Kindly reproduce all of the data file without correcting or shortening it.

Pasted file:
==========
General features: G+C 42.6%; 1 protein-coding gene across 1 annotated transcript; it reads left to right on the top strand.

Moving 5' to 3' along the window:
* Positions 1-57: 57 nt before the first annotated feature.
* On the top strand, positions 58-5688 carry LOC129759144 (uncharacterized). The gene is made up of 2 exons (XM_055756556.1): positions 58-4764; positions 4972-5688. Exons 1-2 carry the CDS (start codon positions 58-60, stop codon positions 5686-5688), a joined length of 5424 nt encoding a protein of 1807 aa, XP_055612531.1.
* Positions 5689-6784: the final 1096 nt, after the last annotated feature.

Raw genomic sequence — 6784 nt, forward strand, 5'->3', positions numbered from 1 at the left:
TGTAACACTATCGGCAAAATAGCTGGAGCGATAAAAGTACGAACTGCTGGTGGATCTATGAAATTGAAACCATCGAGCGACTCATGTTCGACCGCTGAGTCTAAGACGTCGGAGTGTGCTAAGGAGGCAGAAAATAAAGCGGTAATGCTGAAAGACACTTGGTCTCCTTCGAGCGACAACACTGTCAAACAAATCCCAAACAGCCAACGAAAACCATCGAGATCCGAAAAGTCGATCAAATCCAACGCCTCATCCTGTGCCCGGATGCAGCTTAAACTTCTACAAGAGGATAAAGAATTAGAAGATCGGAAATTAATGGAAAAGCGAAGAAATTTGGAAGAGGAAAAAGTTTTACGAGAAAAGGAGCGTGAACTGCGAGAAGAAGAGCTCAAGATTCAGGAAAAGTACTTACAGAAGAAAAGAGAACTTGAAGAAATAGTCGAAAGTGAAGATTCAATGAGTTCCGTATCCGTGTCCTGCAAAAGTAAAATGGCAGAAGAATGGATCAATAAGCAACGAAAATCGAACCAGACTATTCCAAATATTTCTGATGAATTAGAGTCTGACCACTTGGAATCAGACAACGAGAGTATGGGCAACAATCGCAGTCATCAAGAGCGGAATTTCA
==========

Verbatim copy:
General features: G+C 42.6%; 1 protein-coding gene across 1 annotated transcript; it reads left to right on the top strand.

Moving 5' to 3' along the window:
* Positions 1-57: 57 nt before the first annotated feature.
* On the top strand, positions 58-5688 carry LOC129759144 (uncharacterized). The gene is made up of 2 exons (XM_055756556.1): positions 58-4764; positions 4972-5688. Exons 1-2 carry the CDS (start codon positions 58-60, stop codon positions 5686-5688), a joined length of 5424 nt encoding a protein of 1807 aa, XP_055612531.1.
* Positions 5689-6784: the final 1096 nt, after the last annotated feature.

Raw genomic sequence — 6784 nt, forward strand, 5'->3', positions numbered from 1 at the left:
TGTAACACTATCGGCAAAATAGCTGGAGCGATAAAAGTACGAACTGCTGGTGGATCTATGAAATTGAAACCATCGAGCGACTCATGTTCGACCGCTGAGTCTAAGACGTCGGAGTGTGCTAAGGAGGCAGAAAATAAAGCGGTAATGCTGAAAGACACTTGGTCTCCTTCGAGCGACAACACTGTCAAACAAATCCCAAACAGCCAACGAAAACCATCGAGATCCGAAAAGTCGATCAAATCCAACGCCTCATCCTGTGCCCGGATGCAGCTTAAACTTCTACAAGAGGATAAAGAATTAGAAGATCGGAAATTAATGGAAAAGCGAAGAAATTTGGAAGAGGAAAAAGTTTTACGAGAAAAGGAGCGTGAACTGCGAGAAGAAGAGCTCAAGATTCAGGAAAAGTACTTACAGAAGAAAAGAGAACTTGAAGAAATAGTCGAAAGTGAAGATTCAATGAGTTCCGTATCCGTGTCCTGCAAAAGTAAAATGGCAGAAGAATGGATCAATAAGCAACGAAAATCGAACCAGACTATTCCAAATATTTCTGATGAATTAGAGTCTGACCACTTGGAATCAGACAACGAGAGTATGGGCAACAATCGCAGTCATCAAGAGCGGAATTTCA